According to the latest Pew research studies, 58% of American adults own a smartphone and 42% own a tablet computer. This translates to a new level of familiarity and comfort with touchscreens and increasing expectations about how technology can be used in our daily lives.
Interactive kiosks can be an important part of a larger strategy to engage this new breed of digital consumers.
Kiosks can provide on-demand information and services when a visitor needs them most, freeing staff to perform other duties. The first step in planning any kiosk project requires looking carefully at your expected visitor base and determining how and why they might engage with a kiosk.
One recent high-profile kiosk launch by Australian retailer General Pants uses iPads to connect with their customers in-store. The kiosks allow visitors to browse the latest trends and new items, get an ‘Insta-opinion’ about a style from visitors at other stores, add tracks to the store’s playlist, and request help from a store associate.
General Pants CEO Craig King said of the launch, “There are plenty of buzz words going around, omni–channel, bricks and clicks, user experience etc. Rather than fall into a category, we took a step back and focused on what our customers were doing. We asked ourselves; what are we doing for them, how can we better communicate our stories and how do we enrich their experience? Our responses helped conceptualise the kiosks."
Before moving forward with anything else, take a step back and answer these questions:
If the main goal of a kiosk project is to get someone to interact with your kiosks’ content or services, you must know who that someone, that target audience is.
Your target audience can affect almost every decision you have to make - from design decisions like your interface, style, and tone to more technical decisions like the hardware platform you choose.
User research can seem daunting, but often this can be as simple as talking to staff and other team members who have direct contact with visitors in the areas where you are considering adding kiosks.
Other ways to better understand your audience include scheduling a visit to talk to visitors about their needs and whether they would use a kiosk. You can also look at any available demographic information or foot-traffic estimates for the proposed area.
The functionality of a kiosk is generally one of the first things to decide when considering a new kiosk project. Kiosks can provide information or services, such as signing a visitor up for a newsletter or displaying details about a product.
It’s also one part of the process where almost everyone has an opinion. Different team members or departments often have very different priorities when it comes to adding functions to this sort of project. It’s easy to say “Let’s make a kiosk that does it all!”, but it’s often best to keep things simple.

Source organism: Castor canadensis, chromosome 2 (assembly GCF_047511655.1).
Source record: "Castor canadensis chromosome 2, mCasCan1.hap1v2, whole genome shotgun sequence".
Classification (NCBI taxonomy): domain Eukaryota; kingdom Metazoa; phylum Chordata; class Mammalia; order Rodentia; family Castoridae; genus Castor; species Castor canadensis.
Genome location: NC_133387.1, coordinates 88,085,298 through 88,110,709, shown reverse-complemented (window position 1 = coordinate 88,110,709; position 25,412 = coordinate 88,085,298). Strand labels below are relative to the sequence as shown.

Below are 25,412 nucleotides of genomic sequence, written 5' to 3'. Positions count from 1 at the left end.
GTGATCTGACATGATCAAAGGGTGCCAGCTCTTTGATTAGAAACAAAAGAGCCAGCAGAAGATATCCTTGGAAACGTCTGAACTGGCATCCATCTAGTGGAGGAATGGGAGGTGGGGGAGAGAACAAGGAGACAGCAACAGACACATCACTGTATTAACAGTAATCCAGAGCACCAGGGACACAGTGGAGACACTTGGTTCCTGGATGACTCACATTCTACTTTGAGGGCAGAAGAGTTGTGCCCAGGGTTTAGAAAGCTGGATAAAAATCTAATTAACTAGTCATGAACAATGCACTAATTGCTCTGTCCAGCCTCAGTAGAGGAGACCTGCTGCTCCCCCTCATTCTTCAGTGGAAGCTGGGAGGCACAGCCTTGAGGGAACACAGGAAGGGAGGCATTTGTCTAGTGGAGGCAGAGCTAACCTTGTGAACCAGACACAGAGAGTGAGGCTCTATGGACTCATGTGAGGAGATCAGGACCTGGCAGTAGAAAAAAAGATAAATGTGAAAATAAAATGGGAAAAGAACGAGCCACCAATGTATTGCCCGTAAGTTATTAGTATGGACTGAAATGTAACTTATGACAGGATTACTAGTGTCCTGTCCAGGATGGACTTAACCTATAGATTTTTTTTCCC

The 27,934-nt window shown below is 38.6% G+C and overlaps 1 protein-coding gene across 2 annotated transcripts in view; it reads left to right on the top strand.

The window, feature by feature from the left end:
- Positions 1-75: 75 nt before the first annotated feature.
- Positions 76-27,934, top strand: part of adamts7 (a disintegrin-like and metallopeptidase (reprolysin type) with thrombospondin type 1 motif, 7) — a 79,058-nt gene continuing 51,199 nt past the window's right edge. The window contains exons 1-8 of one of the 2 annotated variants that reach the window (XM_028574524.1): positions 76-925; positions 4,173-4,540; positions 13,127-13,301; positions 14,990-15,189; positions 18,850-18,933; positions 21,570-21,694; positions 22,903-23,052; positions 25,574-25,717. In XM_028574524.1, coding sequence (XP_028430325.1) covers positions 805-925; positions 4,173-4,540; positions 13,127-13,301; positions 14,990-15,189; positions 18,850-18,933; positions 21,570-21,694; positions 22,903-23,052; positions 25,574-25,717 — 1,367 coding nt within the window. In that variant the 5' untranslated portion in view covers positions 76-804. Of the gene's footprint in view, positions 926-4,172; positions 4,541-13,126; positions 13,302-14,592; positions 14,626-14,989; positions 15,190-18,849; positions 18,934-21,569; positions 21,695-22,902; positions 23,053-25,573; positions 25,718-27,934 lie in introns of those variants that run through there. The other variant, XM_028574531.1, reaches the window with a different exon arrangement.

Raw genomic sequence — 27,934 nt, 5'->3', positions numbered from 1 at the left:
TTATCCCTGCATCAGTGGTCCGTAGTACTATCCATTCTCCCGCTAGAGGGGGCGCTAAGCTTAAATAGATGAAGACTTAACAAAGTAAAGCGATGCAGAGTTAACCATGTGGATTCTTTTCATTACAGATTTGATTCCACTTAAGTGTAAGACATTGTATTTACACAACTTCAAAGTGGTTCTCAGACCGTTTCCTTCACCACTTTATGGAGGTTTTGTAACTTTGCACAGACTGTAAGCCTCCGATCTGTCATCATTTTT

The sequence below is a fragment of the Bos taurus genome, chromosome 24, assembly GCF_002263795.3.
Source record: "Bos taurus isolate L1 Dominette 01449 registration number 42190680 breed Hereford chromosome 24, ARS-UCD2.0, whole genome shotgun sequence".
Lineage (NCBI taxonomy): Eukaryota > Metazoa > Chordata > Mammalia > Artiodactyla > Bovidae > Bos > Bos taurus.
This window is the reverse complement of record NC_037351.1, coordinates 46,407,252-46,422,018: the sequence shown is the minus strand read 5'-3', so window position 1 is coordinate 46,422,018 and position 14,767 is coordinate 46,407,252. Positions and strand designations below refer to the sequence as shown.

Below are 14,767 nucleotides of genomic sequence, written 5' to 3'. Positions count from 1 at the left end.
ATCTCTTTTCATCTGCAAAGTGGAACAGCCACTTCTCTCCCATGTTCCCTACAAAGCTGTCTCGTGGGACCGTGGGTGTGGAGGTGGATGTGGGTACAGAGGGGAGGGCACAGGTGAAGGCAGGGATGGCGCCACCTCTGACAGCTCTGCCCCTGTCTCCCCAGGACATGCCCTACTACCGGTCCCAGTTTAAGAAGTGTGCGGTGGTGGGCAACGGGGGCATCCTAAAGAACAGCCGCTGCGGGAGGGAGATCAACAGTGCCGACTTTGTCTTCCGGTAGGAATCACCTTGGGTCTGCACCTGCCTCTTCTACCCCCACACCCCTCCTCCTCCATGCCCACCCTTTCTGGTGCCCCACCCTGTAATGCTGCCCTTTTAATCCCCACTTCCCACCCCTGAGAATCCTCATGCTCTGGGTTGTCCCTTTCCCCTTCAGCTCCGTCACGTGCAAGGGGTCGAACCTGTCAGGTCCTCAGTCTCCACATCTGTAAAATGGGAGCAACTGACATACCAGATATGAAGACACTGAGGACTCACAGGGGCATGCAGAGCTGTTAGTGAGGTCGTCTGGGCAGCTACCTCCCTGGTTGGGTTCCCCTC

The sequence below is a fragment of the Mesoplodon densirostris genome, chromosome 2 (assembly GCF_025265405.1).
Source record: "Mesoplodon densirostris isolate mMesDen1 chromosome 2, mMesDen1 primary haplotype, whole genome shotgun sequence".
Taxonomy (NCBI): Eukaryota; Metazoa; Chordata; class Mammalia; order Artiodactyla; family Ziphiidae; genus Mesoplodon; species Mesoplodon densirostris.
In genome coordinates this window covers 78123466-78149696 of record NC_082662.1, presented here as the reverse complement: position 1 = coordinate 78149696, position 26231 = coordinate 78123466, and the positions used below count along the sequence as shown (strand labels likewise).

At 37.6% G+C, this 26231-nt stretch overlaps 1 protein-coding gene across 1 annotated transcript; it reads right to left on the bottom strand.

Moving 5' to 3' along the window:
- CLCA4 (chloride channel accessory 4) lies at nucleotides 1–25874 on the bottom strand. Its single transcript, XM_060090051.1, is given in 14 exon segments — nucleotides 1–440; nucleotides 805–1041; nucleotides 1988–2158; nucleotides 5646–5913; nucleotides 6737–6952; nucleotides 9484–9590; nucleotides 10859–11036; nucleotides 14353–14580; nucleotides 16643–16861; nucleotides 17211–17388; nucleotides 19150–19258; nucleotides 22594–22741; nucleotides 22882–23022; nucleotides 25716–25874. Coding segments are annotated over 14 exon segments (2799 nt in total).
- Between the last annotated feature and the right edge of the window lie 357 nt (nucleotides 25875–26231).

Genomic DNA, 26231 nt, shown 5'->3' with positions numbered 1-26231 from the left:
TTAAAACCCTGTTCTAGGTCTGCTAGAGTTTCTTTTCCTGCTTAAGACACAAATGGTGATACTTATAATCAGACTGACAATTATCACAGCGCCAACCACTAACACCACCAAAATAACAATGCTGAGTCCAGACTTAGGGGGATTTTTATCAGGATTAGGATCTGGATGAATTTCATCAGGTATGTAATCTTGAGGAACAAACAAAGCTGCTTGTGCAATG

Remember that in most cases, each visitor to your kiosk is a new user - you don’t want to overwhelm them with options. Carefully considering the additional complexity added by each task (and possibly some simple user testing) can help you decide whether a function improves the visitor’s overall experience or satisfies a critical requirement.
The number of options and type of information and/or tasks presented will vary based on the location and turnover required at the kiosk. A kiosk at a busy tradeshow would likely have more streamlined functionality (and faster average turnover) than an informational display in a gallery or museum.
Creating an interactive kiosk is a balancing act between your organization’s goals and the goals of your visitors. For a successful project, these goals must overlap, creating an experience that provides value to both parties.
It’s one thing to set up a kiosk to collect visitor information, for example, but quite another to show visitors how they benefit by sharing their information. Without the second piece in place, the kiosk will only receive a fraction of the visits that could otherwise be expected.
In “Studying Those Who Study Us”, anthropologist Diana Forsythe describes a kiosk project created in the mid-90’s for migraine patients. Patients could walk up to the kiosk and get answers to basic questions either before or after they saw their physician. Sounds great, right? Unfortunately, patients didn’t use the kiosks and the project was declared a failure.
So why did the project fail? The designers of the kiosks had skipped talking to any patients, instead relying on an interview with a single doctor to tell them what he thought the patients would want to know. As Forsythe wrote, “The research team simply assumed that what patients wanted to know about migraine was what neurologists want to explain.”
In this situation, a kiosk has several benefits - privacy, time, objectivity, but by not adequately understanding the motivations of its target audience, these advantages were easily negated.
The bottom line? People are busy; if your kiosk doesn’t help them in some clear way, they’ll go elsewhere.
While it can be easy to gloss over these questions, taking the time to answer them early on can simplify the entire process for you and your team, increase engagement with your kiosks, and result in a better experience for your visitors.